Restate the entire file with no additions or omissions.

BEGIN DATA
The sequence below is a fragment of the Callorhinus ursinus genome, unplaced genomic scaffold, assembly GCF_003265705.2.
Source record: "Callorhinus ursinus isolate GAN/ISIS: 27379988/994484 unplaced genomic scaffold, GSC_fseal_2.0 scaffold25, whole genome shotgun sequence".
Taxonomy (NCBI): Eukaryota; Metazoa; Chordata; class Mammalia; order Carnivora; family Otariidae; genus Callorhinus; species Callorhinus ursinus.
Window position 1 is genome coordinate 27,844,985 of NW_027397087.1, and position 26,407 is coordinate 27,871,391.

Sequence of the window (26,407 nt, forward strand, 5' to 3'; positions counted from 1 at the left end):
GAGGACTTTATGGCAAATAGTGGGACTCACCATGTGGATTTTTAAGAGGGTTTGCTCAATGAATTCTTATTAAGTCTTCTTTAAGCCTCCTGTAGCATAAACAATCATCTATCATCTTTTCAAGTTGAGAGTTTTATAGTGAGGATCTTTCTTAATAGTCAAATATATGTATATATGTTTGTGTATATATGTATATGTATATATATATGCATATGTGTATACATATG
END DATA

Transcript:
The sequence below is a fragment of the Callorhinus ursinus genome, unplaced genomic scaffold, assembly GCF_003265705.2.
Source record: "Callorhinus ursinus isolate GAN/ISIS: 27379988/994484 unplaced genomic scaffold, GSC_fseal_2.0 scaffold25, whole genome shotgun sequence".
Taxonomy (NCBI): Eukaryota; Metazoa; Chordata; class Mammalia; order Carnivora; family Otariidae; genus Callorhinus; species Callorhinus ursinus.
Window position 1 is genome coordinate 27,844,985 of NW_027397087.1, and position 26,407 is coordinate 27,871,391.

Sequence of the window (26,407 nt, forward strand, 5' to 3'; positions counted from 1 at the left end):
GAGGACTTTATGGCAAATAGTGGGACTCACCATGTGGATTTTTAAGAGGGTTTGCTCAATGAATTCTTATTAAGTCTTCTTTAAGCCTCCTGTAGCATAAACAATCATCTATCATCTTTTCAAGTTGAGAGTTTTATAGTGAGGATCTTTCTTAATAGTCAAATATATGTATATATGTTTGTGTATATATGTATATGTATATATATATGCATATGTGTATACATATG